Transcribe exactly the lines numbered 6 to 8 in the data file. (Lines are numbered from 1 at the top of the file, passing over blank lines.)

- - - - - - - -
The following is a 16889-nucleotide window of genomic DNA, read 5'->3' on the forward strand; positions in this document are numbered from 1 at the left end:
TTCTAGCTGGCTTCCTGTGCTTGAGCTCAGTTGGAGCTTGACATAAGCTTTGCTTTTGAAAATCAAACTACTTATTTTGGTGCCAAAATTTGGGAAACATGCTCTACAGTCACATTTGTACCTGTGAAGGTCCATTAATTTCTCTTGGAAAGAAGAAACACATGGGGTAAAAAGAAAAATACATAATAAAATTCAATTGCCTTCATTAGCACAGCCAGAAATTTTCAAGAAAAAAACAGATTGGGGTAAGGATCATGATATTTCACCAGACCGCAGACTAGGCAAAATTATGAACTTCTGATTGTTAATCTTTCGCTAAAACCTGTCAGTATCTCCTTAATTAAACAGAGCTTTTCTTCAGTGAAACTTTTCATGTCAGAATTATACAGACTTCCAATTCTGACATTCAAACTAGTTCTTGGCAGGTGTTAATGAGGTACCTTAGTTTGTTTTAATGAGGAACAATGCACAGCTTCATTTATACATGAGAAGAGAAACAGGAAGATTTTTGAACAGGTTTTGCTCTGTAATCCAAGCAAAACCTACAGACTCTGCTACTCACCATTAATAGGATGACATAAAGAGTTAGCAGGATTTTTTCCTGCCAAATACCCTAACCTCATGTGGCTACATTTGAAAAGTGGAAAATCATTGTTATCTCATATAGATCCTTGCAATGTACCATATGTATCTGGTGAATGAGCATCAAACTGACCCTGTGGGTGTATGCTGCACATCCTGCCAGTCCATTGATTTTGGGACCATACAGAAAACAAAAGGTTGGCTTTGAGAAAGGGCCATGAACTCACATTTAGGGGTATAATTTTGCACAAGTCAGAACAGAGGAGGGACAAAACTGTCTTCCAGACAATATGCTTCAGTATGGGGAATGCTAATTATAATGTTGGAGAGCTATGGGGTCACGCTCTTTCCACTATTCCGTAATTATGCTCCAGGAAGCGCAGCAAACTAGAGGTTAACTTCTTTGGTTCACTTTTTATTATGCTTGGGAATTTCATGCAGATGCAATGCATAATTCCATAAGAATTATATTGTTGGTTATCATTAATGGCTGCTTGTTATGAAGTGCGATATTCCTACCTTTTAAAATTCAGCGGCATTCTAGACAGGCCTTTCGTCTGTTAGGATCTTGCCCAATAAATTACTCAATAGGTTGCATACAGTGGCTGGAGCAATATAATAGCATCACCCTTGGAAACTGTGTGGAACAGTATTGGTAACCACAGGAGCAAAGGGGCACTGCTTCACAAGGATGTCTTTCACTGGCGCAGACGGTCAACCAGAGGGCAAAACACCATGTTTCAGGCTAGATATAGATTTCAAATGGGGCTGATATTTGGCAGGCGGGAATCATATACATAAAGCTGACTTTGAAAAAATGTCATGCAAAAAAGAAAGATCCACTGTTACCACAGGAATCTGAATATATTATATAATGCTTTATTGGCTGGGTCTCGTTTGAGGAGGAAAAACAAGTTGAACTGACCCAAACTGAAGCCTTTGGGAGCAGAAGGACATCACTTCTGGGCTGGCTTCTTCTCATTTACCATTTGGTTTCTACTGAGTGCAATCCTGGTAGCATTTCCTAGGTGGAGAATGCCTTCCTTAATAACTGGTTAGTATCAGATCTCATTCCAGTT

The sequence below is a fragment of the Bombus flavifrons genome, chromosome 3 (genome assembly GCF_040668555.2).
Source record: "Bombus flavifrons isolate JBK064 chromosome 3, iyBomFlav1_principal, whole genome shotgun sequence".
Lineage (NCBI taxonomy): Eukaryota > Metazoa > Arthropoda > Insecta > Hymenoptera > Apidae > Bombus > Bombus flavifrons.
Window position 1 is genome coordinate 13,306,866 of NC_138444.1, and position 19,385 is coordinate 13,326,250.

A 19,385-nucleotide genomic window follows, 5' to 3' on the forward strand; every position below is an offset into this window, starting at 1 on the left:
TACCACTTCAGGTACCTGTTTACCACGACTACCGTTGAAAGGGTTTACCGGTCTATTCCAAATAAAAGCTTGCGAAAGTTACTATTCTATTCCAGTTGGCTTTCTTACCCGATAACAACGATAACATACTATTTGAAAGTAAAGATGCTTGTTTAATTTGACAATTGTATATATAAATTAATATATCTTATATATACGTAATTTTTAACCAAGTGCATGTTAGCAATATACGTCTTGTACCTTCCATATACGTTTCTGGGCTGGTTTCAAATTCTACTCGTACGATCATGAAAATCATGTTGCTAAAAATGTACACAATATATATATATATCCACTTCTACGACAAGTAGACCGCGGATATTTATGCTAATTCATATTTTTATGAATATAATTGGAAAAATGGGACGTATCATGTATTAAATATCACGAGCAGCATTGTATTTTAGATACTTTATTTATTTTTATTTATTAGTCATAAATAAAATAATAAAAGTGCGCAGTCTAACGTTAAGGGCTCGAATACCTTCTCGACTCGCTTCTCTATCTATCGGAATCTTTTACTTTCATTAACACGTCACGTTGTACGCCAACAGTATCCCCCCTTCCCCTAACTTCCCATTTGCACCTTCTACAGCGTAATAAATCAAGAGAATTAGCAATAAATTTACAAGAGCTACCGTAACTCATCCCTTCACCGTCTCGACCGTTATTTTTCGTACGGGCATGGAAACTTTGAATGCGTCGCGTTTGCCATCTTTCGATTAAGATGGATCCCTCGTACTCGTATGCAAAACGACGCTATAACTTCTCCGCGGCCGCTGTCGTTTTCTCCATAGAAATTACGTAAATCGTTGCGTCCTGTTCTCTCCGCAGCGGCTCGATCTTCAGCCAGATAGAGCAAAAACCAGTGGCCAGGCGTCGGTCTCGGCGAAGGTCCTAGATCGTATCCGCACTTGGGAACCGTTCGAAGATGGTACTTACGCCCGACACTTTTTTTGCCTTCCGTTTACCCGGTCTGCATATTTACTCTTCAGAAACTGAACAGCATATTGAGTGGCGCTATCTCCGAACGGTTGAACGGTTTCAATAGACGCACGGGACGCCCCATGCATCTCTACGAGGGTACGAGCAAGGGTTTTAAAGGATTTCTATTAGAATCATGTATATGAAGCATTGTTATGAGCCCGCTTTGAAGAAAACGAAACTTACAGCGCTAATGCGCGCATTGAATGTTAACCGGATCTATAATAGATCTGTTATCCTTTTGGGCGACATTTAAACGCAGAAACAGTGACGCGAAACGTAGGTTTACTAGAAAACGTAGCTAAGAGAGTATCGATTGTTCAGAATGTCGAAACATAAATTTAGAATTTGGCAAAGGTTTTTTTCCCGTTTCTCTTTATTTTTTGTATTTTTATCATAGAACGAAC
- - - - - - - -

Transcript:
Window position 1 is genome coordinate 13,306,866 of NC_138444.1, and position 19,385 is coordinate 13,326,250.

A 19,385-nucleotide genomic window follows, 5' to 3' on the forward strand; every position below is an offset into this window, starting at 1 on the left:
TACCACTTCAGGTACCTGTTTACCACGACTACCGTTGAAAGGGTTTACCGGTCTATTCCAAATAAAAGCTTGCGAAAGTTACTATTCTATTCCAGTTGGCTTTCTTACCCGATAACAACGATAACATACTATTTGAAAGTAAAGATGCTTGTTTAATTTGACAATTGTATATATAAATTAATATATCTTATATATACGTAATTTTTAACCAAGTGCATGTTAGCAATATACGTCTTGTACCTTCCATATACGTTTCTGGGCTGGTTTCAAATTCTACTCGTACGATCATGAAAATCATGTTGCTAAAAATGTACACAATATATATATATATCCACTTCTACGACAAGTAGACCGCGGATATTTATGCTAATTCATATTTTTATGAATATAATTGGAAAAATGGGACGTATCATGTATTAAATATCACGAGCAGCATTGTATTTTAGATACTTTATTTATTTTTATTTATTAGTCATAAATAAAATAATAAAAGTGCGCAGTCTAACGTTAAGGGCTCGAATACCTTCTCGACTCGCTTCTCTATCTATCGGAATCTTTTACTTTCATTAACACGTCACGTTGTACGCCAACAGTATCCCCCCTTCCCCTAACTTCCCATTTGCACCTTCTACAGCGTAATAAATCAAGAGAATTAGCAATAAATTTACAAGAGCTACCGTAACTCATCCCTTCACCGTCTCGACCGTTATTTTTCGTACGGGCATGGAAACTTTGAATGCGTCGCGTTTGCCATCTTTCGATTAAGATGGATCCCTCGTACTCGTATGCAAAACGACGCTATAACTTCTCCGCGGCCGCTGTCGTTTTCTCCATAGAAATTACGTAAATCGTTGCGTCCTGTTCTCTCCGCAGCGGCTCGATCTTCAGCCAGATAGAGCAAAAACCAGTGGCCAGGCGTCGGTCTCGGCGAAGGTCCTAGATCGTATCCGCACTTGGGAACCGTTCGAAGATGGTACTTACGCCCGACACTTTTTTTGCCTTCCGTTTACCCGGTCTGCATATTTACTCTTCAGAAACTGAACAGCATATTGAGTGGCGCTATCTCCGAACGGTTGAACGGTTTCAATAGACGCACGGGACGCCCCATGCATCTCTACGAGGGTACGAGCAAGGGTTTTAAAGGATTTCTATTAGAATCATGTATATGAAGCATTGTTATGAGCCCGCTTTGAAGAAAACGAAACTTACAGCGCTAATGCGCGCATTGAATGTTAACCGGATCTATAATAGATCTGTTATCCTTTTGGGCGACATTTAAACGCAGAAACAGTGACGCGAAACGTAGGTTTACTAGAAAACGTAGCTAAGAGAGTATCGATTGTTCAGAATGTCGAAACATAAATTTAGAATTTGGCAAAGGTTTTTTTCCCGTTTCTCTTTATTTTTTGTATTTTTATCATAGAACGAAC